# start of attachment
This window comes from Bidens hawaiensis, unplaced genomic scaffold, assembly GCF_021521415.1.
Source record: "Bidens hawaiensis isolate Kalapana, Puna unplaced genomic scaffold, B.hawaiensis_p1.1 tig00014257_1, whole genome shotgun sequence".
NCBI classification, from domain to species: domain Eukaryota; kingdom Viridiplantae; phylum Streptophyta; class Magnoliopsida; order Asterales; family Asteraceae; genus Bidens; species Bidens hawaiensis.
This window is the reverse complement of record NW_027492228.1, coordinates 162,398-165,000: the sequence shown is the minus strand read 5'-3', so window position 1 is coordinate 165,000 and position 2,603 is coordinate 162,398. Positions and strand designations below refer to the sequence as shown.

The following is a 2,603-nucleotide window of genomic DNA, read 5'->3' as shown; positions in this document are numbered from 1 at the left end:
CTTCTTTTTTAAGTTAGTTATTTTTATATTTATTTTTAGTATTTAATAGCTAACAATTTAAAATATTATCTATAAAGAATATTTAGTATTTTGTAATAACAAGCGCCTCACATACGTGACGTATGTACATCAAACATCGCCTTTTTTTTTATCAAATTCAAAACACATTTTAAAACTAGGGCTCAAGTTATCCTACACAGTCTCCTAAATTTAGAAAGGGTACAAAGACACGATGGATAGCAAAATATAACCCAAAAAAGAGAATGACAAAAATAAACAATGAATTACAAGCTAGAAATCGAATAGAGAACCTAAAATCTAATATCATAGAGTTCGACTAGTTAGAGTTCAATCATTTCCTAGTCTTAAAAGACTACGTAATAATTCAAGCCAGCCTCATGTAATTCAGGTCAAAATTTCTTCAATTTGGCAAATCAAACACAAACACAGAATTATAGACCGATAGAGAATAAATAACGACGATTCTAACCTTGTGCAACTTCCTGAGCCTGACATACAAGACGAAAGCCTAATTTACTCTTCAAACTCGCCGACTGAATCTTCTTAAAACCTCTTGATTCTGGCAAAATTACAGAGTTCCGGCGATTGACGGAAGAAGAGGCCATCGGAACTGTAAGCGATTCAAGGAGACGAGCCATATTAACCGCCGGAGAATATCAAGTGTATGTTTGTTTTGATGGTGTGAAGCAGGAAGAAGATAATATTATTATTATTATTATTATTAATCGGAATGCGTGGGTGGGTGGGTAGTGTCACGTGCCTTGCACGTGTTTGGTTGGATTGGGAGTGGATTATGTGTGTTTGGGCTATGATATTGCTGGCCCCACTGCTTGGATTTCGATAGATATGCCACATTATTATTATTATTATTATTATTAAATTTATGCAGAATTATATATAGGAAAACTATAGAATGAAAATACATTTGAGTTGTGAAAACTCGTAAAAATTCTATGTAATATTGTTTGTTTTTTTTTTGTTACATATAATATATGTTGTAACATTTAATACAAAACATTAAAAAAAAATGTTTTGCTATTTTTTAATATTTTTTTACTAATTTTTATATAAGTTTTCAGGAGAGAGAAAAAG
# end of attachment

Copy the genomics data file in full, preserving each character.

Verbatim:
This window comes from Bidens hawaiensis, unplaced genomic scaffold, assembly GCF_021521415.1.
Source record: "Bidens hawaiensis isolate Kalapana, Puna unplaced genomic scaffold, B.hawaiensis_p1.1 tig00014257_1, whole genome shotgun sequence".
NCBI classification, from domain to species: domain Eukaryota; kingdom Viridiplantae; phylum Streptophyta; class Magnoliopsida; order Asterales; family Asteraceae; genus Bidens; species Bidens hawaiensis.
This window is the reverse complement of record NW_027492228.1, coordinates 162,398-165,000: the sequence shown is the minus strand read 5'-3', so window position 1 is coordinate 165,000 and position 2,603 is coordinate 162,398. Positions and strand designations below refer to the sequence as shown.

The following is a 2,603-nucleotide window of genomic DNA, read 5'->3' as shown; positions in this document are numbered from 1 at the left end:
CTTCTTTTTTAAGTTAGTTATTTTTATATTTATTTTTAGTATTTAATAGCTAACAATTTAAAATATTATCTATAAAGAATATTTAGTATTTTGTAATAACAAGCGCCTCACATACGTGACGTATGTACATCAAACATCGCCTTTTTTTTTATCAAATTCAAAACACATTTTAAAACTAGGGCTCAAGTTATCCTACACAGTCTCCTAAATTTAGAAAGGGTACAAAGACACGATGGATAGCAAAATATAACCCAAAAAAGAGAATGACAAAAATAAACAATGAATTACAAGCTAGAAATCGAATAGAGAACCTAAAATCTAATATCATAGAGTTCGACTAGTTAGAGTTCAATCATTTCCTAGTCTTAAAAGACTACGTAATAATTCAAGCCAGCCTCATGTAATTCAGGTCAAAATTTCTTCAATTTGGCAAATCAAACACAAACACAGAATTATAGACCGATAGAGAATAAATAACGACGATTCTAACCTTGTGCAACTTCCTGAGCCTGACATACAAGACGAAAGCCTAATTTACTCTTCAAACTCGCCGACTGAATCTTCTTAAAACCTCTTGATTCTGGCAAAATTACAGAGTTCCGGCGATTGACGGAAGAAGAGGCCATCGGAACTGTAAGCGATTCAAGGAGACGAGCCATATTAACCGCCGGAGAATATCAAGTGTATGTTTGTTTTGATGGTGTGAAGCAGGAAGAAGATAATATTATTATTATTATTATTATTAATCGGAATGCGTGGGTGGGTGGGTAGTGTCACGTGCCTTGCACGTGTTTGGTTGGATTGGGAGTGGATTATGTGTGTTTGGGCTATGATATTGCTGGCCCCACTGCTTGGATTTCGATAGATATGCCACATTATTATTATTATTATTATTATTAAATTTATGCAGAATTATATATAGGAAAACTATAGAATGAAAATACATTTGAGTTGTGAAAACTCGTAAAAATTCTATGTAATATTGTTTGTTTTTTTTTTGTTACATATAATATATGTTGTAACATTTAATACAAAACATTAAAAAAAAATGTTTTGCTATTTTTTAATATTTTTTTACTAATTTTTATATAAGTTTTCAGGAGAGAGAAAAAG